LONDON (Dow Jones Newswires), Aug. 9, 2011
OPEC Tuesday trimmed its global oil demand growth forecast for 2011 and warned it could cut the outlook further, signaling that mounting economic woes are biting into the world's crude consumption.
In its monthly report, the Organization of Petroleum Exporting Countries reduced the global demand growth forecast for this year by 150,000 barrels of oil a day--the deepest such cut this year--on a downgrade in its U.S. economic growth outlook and weakening Chinese prospects.
"Dark clouds over the economy are already impacting the market's direction," OPEC said. "The potential for consequent deterioration in market stability requires higher vigilance and close monitoring of developments over the coming months."
Global oil demand will still rise by 1.2 million barrels a day, and the downgrade represents only a fraction of the 88.14 million barrels a day OPEC expects to be consumed this year worldwide.
OPEC warned that were higher oil prices to persist or the most industrialized economies to suffer further setbacks, it might trim the forecast by another 200,000 barrels a day. OPEC produces more than one in three barrels consumed worldwide each day.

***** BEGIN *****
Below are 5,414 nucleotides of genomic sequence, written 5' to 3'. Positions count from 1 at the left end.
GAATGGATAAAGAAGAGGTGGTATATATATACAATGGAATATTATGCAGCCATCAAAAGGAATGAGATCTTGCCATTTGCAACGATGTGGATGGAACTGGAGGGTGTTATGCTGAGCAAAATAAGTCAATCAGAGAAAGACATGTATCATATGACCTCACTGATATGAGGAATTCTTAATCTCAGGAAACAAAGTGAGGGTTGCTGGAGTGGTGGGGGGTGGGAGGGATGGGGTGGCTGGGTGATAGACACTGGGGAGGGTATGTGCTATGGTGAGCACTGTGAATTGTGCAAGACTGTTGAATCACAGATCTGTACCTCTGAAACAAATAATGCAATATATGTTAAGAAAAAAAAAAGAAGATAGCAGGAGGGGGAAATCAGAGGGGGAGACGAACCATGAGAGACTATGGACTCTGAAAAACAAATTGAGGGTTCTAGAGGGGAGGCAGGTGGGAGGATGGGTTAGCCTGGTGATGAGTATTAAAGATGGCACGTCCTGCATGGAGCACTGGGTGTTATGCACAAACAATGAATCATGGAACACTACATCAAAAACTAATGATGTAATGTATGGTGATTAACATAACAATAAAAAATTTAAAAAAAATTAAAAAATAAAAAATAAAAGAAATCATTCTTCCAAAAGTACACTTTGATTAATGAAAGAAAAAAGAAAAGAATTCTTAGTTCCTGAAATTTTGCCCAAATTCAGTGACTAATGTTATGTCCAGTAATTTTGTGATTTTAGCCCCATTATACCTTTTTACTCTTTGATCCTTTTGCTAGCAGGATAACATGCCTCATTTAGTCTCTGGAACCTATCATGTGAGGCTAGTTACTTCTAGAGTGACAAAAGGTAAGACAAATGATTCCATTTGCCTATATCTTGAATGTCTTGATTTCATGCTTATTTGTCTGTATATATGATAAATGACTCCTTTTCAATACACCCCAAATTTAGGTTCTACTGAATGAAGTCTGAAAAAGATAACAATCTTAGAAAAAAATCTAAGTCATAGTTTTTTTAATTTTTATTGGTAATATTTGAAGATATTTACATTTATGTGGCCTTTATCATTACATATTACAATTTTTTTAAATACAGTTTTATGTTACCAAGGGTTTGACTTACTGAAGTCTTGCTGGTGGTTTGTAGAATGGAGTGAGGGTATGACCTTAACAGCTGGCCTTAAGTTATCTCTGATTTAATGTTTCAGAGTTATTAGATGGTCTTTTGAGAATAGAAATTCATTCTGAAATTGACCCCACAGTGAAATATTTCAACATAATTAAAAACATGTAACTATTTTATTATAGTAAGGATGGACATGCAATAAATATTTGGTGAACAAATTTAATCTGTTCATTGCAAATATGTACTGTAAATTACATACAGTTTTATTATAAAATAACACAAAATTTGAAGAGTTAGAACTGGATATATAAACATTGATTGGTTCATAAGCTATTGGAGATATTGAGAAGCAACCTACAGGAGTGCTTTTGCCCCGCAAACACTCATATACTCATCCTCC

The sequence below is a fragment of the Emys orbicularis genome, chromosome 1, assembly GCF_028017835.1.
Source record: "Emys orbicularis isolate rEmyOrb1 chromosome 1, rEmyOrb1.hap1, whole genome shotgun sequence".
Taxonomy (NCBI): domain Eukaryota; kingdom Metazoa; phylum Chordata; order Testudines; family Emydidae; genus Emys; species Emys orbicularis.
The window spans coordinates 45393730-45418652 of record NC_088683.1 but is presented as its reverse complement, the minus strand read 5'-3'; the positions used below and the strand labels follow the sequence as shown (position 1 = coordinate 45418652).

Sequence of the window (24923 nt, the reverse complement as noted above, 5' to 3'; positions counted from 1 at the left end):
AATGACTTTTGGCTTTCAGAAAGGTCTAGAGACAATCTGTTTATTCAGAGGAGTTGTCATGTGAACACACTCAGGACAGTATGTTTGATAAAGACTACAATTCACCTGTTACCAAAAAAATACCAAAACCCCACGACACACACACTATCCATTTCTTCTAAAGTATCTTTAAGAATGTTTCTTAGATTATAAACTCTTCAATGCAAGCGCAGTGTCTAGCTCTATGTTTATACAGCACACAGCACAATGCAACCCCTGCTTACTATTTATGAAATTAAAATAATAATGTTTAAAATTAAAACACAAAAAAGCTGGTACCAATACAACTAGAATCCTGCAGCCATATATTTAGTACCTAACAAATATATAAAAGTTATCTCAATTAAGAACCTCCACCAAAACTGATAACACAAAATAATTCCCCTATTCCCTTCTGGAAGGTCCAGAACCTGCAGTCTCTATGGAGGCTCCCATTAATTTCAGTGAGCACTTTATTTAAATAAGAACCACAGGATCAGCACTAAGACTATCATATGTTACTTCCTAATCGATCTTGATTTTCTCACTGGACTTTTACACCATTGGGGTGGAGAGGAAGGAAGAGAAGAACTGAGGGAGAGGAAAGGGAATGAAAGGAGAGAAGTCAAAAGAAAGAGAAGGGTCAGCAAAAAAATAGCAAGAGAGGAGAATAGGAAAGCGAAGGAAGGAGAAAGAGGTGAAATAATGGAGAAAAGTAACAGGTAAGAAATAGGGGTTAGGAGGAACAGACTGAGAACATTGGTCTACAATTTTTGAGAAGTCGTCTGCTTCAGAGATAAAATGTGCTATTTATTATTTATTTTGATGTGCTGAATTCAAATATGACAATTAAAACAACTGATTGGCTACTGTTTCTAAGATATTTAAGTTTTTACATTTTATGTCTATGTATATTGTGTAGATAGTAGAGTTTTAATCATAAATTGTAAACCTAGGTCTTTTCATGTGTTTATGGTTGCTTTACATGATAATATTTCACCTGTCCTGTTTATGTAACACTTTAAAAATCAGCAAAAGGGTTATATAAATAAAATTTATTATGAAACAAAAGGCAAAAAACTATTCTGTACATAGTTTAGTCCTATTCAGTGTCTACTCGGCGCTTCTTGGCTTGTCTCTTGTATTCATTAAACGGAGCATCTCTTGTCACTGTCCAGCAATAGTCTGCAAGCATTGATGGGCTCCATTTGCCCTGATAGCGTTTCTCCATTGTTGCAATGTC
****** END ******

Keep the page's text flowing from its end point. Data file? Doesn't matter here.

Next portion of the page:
Coming hard on the heels of a drop in oil prices by over 10% since early August, the downgrade could give ammunition to an Iran-led group that has fought higher oil output. A June OPEC meeting in Vienna ended in acrimony after a Saudi Arabia-led group failed to persuade OPEC that an anticipated surge in oil demand this year merited an output increase.
OPEC Tuesday cut its U.S. economic growth forecast to 1.8% in 2011 from 2.5% previously. U.S. oil consumption data for May showed the largest decline observed since January 2010 and demand contraction in industrialized countries was expected to continue.
OPEC also said demand in China--the engine of oil consumption growth in recent years-has been losing steam. The country's factory sector grew in June at its slowest pace in 28 months, OPEC said.
OPEC estimated demand for its own crude remained unchanged for 2011 and is still up 200,000 barrels compared to last year, as the global demand downgrade is offset by lower-than-expected non-OPEC supply. The OPEC oil demand outlook, however, was cut by 100,000 barrels a day for next year.
But the group's data also still points to a supply gap of 811,000 barrels a day in the second half of this year, according to a Dow Jones calculation of the difference between current oil output and OPEC's demand forecast for the coming period.
But the crystal ball will roll into the consumers' camp with the U.S. Energy Information Administration expected to release its own report later Tuesday, followed by the International Energy Agency Wednesday.
Copyright (c) 2011 Dow Jones & Company, Inc.
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